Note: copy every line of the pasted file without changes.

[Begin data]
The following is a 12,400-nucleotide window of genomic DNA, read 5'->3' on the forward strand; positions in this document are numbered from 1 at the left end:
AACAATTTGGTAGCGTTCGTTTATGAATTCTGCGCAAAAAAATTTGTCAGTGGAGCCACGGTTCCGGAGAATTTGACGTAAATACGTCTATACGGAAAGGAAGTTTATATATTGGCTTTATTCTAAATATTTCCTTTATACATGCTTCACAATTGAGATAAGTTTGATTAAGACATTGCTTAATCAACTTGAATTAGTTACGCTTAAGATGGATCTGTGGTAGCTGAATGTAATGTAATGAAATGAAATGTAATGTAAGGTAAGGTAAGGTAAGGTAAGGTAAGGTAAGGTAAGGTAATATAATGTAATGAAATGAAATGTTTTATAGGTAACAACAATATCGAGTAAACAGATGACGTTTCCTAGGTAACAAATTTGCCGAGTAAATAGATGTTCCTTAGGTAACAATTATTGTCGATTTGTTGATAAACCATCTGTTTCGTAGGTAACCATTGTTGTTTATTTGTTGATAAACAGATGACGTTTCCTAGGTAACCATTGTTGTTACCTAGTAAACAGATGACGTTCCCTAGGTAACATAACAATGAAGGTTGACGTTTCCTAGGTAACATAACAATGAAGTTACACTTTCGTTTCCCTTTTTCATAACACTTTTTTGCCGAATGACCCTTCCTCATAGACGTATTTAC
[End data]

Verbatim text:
The following is a 12,400-nucleotide window of genomic DNA, read 5'->3' on the forward strand; positions in this document are numbered from 1 at the left end:
AACAATTTGGTAGCGTTCGTTTATGAATTCTGCGCAAAAAAATTTGTCAGTGGAGCCACGGTTCCGGAGAATTTGACGTAAATACGTCTATACGGAAAGGAAGTTTATATATTGGCTTTATTCTAAATATTTCCTTTATACATGCTTCACAATTGAGATAAGTTTGATTAAGACATTGCTTAATCAACTTGAATTAGTTACGCTTAAGATGGATCTGTGGTAGCTGAATGTAATGTAATGAAATGAAATGTAATGTAAGGTAAGGTAAGGTAAGGTAAGGTAAGGTAAGGTAAGGTAATATAATGTAATGAAATGAAATGTTTTATAGGTAACAACAATATCGAGTAAACAGATGACGTTTCCTAGGTAACAAATTTGCCGAGTAAATAGATGTTCCTTAGGTAACAATTATTGTCGATTTGTTGATAAACCATCTGTTTCGTAGGTAACCATTGTTGTTTATTTGTTGATAAACAGATGACGTTTCCTAGGTAACCATTGTTGTTACCTAGTAAACAGATGACGTTCCCTAGGTAACATAACAATGAAGGTTGACGTTTCCTAGGTAACATAACAATGAAGTTACACTTTCGTTTCCCTTTTTCATAACACTTTTTTGCCGAATGACCCTTCCTCATAGACGTATTTAC